The Trojans come close to Arizona State’s power—the starting nine hit 2,240 home runs—but they have Seaver and Johnson, two Hall of Famers who are at the top of any discussion of the greatest pitchers in major league history. With impressive pitching depth behind those two, USC inches past ASU’s Bonds-and-Reggie-led lineup for the most cumulative WAR among our 15-man rosters. Seaver and Johnson versus Bonds and Reggie? That would be fun to play out. (For the record: Bonds hit .306/.452/.551 against Johnson with three home runs in 62 PAs; Reggie was .226/.351/.581 off Seaver in 37 PAs, all late in their careers.)

 

RoyalsRetro (AG#1F) Posted: June 02, 2019 at 08:20 PM | 0 comment(s)
  Beats: college baseball

Sunday, May 26, 2019

This college triple play was a confusing, glorious mess

Triple plays don’t always make sense. From a defensive standpoint, they’re exciting for the team turning the triple play—a would-be rally by the opposition is instantly quashed, and usually in dramatic fashion.

But they can be confusing, sure, especially when there’s some chaos on the field of play The Saint Mary’s Gaels of Moraga, Calif., turned a triple play in their WCC Championship game against the LMU Lions on Friday at Banner Island Ballpark in Stockton, but oh yes, there was chaos.

With the bases loaded and nobody out, a liner trapped by the right fielder put things in motion. It didn’t put the baserunners in motion, however, circumstances which led to an unorthodox 9-2-5-6 (right field-to-catcher-to-third-baseman-to-shortstop) triple play

Not quite at the Babe Herman level, but close enough.

QLE Posted: May 26, 2019 at 10:09 AM | 0 comment(s)
  Beats: college baseball, triple play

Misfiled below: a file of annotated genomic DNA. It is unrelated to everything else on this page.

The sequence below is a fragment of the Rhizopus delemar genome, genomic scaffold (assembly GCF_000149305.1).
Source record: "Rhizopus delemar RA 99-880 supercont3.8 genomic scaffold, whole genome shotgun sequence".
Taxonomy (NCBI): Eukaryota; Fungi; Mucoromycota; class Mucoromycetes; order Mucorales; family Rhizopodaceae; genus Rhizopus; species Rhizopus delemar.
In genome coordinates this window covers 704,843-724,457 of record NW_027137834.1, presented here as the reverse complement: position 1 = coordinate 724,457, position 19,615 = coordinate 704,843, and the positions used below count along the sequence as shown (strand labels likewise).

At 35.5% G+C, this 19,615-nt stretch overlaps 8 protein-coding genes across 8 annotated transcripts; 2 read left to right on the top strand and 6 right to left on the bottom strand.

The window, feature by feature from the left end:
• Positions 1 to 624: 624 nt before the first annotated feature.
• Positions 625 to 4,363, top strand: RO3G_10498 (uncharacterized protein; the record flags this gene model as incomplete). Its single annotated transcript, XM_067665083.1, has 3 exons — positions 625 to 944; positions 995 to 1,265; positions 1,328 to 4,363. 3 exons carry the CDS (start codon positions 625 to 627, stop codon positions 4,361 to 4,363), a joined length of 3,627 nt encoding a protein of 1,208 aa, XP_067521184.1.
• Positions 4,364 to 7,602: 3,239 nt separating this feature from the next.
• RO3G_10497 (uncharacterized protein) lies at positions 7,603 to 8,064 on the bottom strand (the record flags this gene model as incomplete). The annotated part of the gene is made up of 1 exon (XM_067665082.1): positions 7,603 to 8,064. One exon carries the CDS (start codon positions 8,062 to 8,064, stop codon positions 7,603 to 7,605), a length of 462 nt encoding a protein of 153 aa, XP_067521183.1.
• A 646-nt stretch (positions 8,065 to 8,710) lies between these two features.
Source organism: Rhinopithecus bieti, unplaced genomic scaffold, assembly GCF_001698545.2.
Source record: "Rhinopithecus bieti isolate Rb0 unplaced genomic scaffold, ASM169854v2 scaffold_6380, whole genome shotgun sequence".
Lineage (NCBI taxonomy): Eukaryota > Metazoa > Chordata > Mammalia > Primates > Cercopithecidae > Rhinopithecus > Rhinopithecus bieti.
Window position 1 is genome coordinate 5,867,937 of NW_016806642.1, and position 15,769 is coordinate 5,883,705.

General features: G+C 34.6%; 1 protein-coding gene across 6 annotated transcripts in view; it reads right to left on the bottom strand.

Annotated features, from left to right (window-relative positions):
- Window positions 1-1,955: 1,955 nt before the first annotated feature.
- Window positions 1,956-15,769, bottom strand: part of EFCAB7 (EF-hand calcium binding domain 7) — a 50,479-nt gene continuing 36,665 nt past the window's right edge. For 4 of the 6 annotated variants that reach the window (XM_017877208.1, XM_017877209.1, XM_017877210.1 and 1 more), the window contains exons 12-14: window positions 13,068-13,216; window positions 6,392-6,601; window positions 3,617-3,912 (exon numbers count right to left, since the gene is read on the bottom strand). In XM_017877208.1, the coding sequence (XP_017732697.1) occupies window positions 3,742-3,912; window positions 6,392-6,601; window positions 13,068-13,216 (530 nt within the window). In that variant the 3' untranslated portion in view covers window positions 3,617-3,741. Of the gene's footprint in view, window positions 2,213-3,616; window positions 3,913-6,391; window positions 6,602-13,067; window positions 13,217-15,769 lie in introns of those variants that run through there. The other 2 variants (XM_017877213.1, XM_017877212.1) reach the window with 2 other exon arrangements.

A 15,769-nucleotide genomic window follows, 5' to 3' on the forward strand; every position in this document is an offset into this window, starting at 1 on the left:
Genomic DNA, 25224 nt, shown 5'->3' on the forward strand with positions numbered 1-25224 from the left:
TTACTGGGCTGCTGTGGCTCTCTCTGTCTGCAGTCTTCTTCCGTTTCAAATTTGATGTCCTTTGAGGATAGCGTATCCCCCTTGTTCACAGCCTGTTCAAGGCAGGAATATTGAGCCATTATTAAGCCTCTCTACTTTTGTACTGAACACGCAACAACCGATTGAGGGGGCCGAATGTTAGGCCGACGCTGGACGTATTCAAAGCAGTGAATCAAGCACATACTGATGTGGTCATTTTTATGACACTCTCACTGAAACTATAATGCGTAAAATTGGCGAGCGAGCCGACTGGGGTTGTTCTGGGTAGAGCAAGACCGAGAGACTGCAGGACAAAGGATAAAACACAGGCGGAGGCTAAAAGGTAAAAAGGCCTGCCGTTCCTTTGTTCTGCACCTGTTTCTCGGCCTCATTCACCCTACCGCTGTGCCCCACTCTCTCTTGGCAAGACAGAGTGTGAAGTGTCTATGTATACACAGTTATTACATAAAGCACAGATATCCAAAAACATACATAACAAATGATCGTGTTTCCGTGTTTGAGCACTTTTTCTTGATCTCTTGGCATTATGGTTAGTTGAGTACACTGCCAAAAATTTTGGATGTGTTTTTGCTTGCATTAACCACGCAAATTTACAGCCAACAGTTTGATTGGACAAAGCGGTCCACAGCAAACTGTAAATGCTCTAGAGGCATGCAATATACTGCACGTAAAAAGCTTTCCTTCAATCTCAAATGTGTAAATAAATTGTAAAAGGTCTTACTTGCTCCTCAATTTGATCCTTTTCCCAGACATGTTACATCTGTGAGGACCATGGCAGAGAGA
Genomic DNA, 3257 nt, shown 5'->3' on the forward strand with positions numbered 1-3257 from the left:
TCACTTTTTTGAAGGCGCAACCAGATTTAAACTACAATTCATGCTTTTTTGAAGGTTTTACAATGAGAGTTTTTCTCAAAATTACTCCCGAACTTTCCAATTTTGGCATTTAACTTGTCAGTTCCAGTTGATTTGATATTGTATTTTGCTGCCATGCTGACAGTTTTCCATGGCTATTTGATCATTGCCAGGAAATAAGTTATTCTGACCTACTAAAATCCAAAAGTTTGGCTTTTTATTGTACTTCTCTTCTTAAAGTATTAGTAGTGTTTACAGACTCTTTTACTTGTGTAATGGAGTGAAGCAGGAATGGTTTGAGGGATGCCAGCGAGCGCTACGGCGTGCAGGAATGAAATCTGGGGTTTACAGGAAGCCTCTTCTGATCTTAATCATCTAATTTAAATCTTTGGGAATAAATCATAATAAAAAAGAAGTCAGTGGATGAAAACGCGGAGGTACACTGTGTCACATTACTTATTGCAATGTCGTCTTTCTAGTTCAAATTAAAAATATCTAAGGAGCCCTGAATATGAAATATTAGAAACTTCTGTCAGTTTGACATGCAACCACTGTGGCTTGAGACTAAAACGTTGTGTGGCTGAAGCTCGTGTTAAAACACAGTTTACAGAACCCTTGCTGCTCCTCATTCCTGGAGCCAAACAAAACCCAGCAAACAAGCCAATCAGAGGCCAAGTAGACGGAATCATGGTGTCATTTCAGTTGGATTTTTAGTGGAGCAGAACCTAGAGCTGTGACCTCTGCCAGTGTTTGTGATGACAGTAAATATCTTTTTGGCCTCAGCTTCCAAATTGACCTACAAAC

Thursday, May 16, 2019

How a retired major leaguer and ex-ESPN reporter transformed a DII baseball program

OLD WESTBURY, N.Y. — The Frank Catalanotto era of NYIT baseball started with a Twitter DM.

But first we have to go back to 2010. Catalanotto, who was drafted out of Smithtown High School on Long Island and played 14 years in the majors, spent the last few months of his career with his hometown New York Mets. There, he met ESPN beat reporter Adam Rubin and followed him on Twitter. By the All-Star break, Catalanotto was out of baseball, retiring with a .291/.357/.445 slash line and $22 million in career earnings. Rubin, meanwhile, was amassing one of the largest followings in sports media with his thorough coverage of Mets minutiae.

It was a relentless job, and after 15 years on the beat, Rubin was already burned out and looking for something else when ESPN declined to renew his contract in 2017. He decided to leave journalism altogether but stay in sports, becoming the assistant athletic director for strategic communications at the New York Institute of Technology, a small school known for its emphasis on applied scientific research.

It’s a fancy title for what is in fact a one-man media and media relations department. Rubin is the school’s SID, but he also runs the HDMI cables to the center field camera before each baseball game, and takes photos of the graduating members of the team and their family for Senior Day, and writes recaps for each game, and profiles for each player, and does this all for 17 sports.

For those among you interested in the college game.

QLE Posted: May 16, 2019 at 03:21 AM | 0 comment(s)
  Beats: adam rubin, college baseball, frank catalanotto, nyit

Thursday, March 07, 2019

MLB ‘19: College draft picks on rapid rise to big leagues

SCOTTSDALE, Ariz. (AP) — Joey Bart already looks like a big league hitter in his first major league camp, especially when the San Francisco Giants catcher sends a misguided pitch soaring over the centerfield fence.

The same with White Sox shortstop Nick Madrigal every time he makes a spinning stab deep in the hole, or Tigers pitcher Casey Mize when he leaves an unsuspecting batter befuddled, or the four young arms the Royals selected among the first 40 picks of last year’s amateur draft.

All have a couple things in common: They played college baseball rather than turning pro out of high school, and they are all expected to help their clubs sooner than later.

That is, until the service-time manipulation begins….

 

QLE Posted: March 07, 2019 at 04:02 AM | 0 comment(s)
  Beats: casey mize, college baseball, joey bart, nick madrigal